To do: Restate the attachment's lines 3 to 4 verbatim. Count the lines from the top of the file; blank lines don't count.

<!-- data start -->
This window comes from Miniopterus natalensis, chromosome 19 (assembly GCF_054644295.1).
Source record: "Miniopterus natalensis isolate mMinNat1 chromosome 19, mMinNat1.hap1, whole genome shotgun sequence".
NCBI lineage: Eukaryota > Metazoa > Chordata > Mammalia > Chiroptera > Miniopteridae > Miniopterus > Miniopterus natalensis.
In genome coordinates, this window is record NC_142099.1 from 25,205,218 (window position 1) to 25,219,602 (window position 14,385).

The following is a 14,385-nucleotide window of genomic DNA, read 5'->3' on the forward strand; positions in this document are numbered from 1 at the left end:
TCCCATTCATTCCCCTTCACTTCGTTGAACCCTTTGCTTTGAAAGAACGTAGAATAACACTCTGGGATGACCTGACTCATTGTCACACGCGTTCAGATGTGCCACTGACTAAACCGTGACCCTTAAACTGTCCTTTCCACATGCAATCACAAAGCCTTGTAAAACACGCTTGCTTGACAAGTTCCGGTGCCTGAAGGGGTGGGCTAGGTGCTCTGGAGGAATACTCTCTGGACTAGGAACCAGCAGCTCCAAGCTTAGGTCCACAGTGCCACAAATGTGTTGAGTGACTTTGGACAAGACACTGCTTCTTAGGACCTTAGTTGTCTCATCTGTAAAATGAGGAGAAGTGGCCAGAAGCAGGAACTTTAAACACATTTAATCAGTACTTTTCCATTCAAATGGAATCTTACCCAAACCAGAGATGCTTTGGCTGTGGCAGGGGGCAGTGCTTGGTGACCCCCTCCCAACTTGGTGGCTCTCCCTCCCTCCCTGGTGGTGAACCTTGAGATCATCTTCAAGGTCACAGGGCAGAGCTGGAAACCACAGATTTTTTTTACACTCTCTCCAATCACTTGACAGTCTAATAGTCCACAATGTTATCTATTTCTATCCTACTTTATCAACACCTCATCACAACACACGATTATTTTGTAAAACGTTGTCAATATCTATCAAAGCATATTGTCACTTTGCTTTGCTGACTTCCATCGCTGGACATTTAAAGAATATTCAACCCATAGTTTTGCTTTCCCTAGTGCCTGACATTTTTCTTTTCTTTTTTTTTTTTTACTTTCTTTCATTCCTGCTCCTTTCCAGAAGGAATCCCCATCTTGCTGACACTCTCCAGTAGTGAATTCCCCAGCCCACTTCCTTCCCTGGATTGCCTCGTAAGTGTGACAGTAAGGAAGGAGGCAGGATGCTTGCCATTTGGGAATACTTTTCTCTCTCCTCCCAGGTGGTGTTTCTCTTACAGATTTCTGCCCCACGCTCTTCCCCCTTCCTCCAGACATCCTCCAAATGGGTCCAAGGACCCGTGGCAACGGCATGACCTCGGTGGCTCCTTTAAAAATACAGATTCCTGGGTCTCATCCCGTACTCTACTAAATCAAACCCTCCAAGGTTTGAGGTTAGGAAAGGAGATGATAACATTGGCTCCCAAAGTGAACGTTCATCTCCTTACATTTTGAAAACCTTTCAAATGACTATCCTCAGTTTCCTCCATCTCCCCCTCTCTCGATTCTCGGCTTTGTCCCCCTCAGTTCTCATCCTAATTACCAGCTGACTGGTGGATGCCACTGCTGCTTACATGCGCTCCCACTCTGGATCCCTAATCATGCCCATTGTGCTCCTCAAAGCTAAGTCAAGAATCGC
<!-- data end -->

NCBI lineage: Eukaryota > Metazoa > Chordata > Mammalia > Chiroptera > Miniopteridae > Miniopterus > Miniopterus natalensis.
In genome coordinates, this window is record NC_142099.1 from 25,205,218 (window position 1) to 25,219,602 (window position 14,385).